What is Split DNS?

What is Split DNS?


The Split DNS feature in Windows Server 2003 enables you to configure a single name-resolution process that resolves queries for both internal and external names. It is the best way to secure your network because it provides a consistent, unified security policy across all of your domains. It also ensures that data will not be leaked outside of the organization’s domain if there is an error or attack on one of your servers.

This is achieved by configuring a DNS server to perform name resolution for both external and internal names. That way, all queries coming from within the network are resolved locally, while any requests that come from outside of the domain (the Internet) will be sent to an ISP’s DNS servers instead.

What is Split DNS?

Split DNS is a technique in computer networking that allows administrators to create multiple copies of the same domain name, but assign each one to a different location. This way, they can better control which systems are receiving traffic or service requests.

A basic example of how this would work is if two offices in different cities/regions which have the same domain name are resolved to them. The administrator has set up two instances of DNS servers for this company, only one of these servers actually resolves the correct IP address for the requested domain, while the other responds with an incorrect IP address. One of these servers could be configured to resolve outwards towards the Internet at large, while the other server sends requests back into company networks.

How does it work?

Split DNS is a method of implementing network security that is used to ensure security on your network. Split DNS refers to the separation of public and private DNS servers on your local network. It ensures that you can control what websites are accessible by users using your internet connection, without changing the configuration of the public DNS server for the entire internet.

When you log onto your wifi, there are several things that happen when you decide to open up a web browser. You enter the URL of the website that you wish to visit into your bar, and your computer gets to work finding out which site you want. The first thing it does is contact the DNS server with the domain name of the URL you have entered in. The DNS server then returns the IP address of the website you are looking for, and your computer directs you to that site without much hassle.

What are the benefits of using split DNS?

There are many benefits that come from using Split DNS on your network. It is an important security feature that allows you to have the same hostname appear on both the public and private DNS servers. This ensures that your guests will be able to reach your resources even while they are outside of your network connection. With Split DNS, you can also create a website that will host on both your private and public name servers. This is a great feature as it allows you to have public access as well as private access. In addition, Split DNS also allows for easy name resolution for servers that are on your non-standard network IPs. This makes it easier when trying to SSH into or configure devices that are not on your local network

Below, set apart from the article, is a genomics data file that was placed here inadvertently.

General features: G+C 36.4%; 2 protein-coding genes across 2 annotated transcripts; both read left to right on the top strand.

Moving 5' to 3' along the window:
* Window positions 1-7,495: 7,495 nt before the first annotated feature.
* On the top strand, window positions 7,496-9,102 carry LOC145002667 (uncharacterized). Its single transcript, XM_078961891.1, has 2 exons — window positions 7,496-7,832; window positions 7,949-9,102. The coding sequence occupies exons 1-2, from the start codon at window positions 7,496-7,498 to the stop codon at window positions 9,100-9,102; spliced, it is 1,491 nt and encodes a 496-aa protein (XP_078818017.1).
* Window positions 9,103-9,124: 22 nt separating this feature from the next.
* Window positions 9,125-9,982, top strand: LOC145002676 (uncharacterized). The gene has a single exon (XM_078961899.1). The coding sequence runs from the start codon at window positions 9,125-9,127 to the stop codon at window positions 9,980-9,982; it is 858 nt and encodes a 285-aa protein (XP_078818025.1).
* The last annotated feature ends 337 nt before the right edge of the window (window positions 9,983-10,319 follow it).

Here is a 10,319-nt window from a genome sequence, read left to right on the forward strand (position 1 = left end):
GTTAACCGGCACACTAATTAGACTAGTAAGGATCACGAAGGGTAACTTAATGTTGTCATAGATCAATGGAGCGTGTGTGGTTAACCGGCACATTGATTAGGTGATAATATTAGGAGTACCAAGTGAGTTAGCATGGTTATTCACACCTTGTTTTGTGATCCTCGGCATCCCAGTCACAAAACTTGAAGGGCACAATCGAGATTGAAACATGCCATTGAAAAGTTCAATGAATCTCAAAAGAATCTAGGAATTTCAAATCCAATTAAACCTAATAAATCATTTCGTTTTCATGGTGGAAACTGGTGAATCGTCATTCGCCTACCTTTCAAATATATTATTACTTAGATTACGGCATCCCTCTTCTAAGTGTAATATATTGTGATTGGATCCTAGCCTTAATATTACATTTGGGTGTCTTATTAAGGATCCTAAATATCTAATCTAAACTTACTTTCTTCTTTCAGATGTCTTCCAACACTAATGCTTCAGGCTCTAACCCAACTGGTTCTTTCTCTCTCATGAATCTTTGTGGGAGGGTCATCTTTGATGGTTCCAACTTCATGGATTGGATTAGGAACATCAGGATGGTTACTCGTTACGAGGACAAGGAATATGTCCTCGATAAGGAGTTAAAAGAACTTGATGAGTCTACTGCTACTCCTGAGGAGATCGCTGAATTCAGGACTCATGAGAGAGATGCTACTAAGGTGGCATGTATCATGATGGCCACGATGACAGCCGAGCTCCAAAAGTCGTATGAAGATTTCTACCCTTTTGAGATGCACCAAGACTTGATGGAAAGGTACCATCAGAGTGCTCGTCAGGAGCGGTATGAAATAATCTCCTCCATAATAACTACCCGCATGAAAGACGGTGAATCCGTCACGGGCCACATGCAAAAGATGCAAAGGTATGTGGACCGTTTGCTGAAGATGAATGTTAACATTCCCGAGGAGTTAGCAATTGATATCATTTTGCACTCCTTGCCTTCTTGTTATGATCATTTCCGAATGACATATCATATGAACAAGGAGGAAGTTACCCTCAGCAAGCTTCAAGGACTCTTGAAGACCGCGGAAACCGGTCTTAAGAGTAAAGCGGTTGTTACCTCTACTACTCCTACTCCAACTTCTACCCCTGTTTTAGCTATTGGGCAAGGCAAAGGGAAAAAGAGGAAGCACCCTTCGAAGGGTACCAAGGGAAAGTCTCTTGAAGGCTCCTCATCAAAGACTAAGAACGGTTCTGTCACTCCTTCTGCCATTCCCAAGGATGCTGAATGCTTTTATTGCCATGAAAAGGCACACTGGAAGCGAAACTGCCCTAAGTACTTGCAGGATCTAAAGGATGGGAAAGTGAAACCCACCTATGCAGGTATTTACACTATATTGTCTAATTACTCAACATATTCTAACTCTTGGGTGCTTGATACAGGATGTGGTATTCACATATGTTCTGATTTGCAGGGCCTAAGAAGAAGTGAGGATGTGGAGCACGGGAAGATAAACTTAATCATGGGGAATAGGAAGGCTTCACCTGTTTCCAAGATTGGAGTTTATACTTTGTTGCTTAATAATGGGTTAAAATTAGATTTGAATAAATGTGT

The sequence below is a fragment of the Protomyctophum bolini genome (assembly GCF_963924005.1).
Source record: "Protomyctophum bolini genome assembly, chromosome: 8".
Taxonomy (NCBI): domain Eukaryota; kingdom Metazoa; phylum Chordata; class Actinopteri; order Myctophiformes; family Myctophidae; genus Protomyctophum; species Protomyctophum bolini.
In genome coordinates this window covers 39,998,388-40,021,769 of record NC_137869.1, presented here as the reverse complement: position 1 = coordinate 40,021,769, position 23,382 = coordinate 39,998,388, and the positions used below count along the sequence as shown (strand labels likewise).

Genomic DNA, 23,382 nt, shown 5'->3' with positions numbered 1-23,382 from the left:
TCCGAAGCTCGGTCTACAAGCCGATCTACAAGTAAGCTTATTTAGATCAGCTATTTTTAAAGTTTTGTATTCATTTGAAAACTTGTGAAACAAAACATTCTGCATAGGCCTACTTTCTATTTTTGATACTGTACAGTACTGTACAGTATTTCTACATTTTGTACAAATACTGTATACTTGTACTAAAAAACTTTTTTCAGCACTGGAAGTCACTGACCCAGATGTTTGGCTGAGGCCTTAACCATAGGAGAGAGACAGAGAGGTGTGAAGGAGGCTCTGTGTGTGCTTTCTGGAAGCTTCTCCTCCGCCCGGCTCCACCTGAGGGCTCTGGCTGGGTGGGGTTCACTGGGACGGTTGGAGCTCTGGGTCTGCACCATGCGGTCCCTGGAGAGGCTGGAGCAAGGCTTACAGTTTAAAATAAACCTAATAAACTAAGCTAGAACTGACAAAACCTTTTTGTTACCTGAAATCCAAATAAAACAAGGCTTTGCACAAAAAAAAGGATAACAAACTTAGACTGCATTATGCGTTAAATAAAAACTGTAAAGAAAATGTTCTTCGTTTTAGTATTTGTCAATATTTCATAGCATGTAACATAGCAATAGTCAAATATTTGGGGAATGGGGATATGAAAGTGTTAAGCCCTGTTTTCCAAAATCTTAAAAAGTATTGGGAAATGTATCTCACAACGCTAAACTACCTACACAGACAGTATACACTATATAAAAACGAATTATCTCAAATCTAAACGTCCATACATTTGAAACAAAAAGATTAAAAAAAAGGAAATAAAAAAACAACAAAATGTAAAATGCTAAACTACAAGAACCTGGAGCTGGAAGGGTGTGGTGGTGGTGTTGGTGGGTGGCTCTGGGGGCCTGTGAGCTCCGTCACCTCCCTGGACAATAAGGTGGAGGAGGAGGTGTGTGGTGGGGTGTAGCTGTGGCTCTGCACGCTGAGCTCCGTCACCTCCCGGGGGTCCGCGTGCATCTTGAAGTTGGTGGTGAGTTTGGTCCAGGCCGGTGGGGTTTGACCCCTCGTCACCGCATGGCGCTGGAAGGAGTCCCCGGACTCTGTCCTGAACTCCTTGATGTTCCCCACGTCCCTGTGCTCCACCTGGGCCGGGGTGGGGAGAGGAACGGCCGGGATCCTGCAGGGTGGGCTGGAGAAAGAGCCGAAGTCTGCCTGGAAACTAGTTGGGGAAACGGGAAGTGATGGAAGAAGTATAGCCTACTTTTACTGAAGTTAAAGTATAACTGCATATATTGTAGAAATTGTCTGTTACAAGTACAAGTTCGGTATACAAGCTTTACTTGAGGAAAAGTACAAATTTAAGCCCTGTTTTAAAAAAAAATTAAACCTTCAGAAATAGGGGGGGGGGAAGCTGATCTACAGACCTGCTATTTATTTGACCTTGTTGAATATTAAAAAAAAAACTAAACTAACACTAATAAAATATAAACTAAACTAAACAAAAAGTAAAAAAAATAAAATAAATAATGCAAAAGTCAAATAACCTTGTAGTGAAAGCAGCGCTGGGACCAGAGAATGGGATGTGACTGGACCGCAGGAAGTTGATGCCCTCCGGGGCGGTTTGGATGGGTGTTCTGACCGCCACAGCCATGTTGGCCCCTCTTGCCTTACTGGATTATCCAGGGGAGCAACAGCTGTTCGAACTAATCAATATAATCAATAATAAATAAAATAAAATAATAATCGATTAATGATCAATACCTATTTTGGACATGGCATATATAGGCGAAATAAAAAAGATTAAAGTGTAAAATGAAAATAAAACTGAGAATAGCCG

What are the different types of Split DNS setups?

There are three types of split DNS setups:

1. Primary as Secondary – In this setup, the Primary server hosts website content and the Secondary server hosts the DNS records that link your domain name to your web address. The Primary as Secondary setup is a common configuration because it allows for a backup DNS server in case your router fails or there is another hardware failure with the Primary server’s network connection.

2. Primary as Backup – In this setup, the Primary server hosts website content and DNS records that link your domain name to your web address. If the Primary server fails, it has no way of serving up web traffic to its users.

3. Primary as Master – In this setup, the Primary server hosts website content, but it doesn’t host DNS records that link your domain name to your web address. Instead, it redirects the Domain Name System requests on its local network to a Secondary server.


Split DNS is one of the most overlooked aspects of a company’s IT infrastructure. If you’re not familiar with it, Split DNS can be summed up as follows: “Split” refers to the two different IP addresses that are associated with your domain name. The first address is used for internal traffic and isn’t publicly accessible online; the second address is what visitors see when they visit your website or try to access an application on your server. When this setup is done correctly, it provides better security because only private systems have direct access to public networks like the internet. It also helps reduce network congestion since some requests never make their way out onto public networks in order to stay within a local area network (LAN). All these benefits come at very little cost to performance.

Recent Posts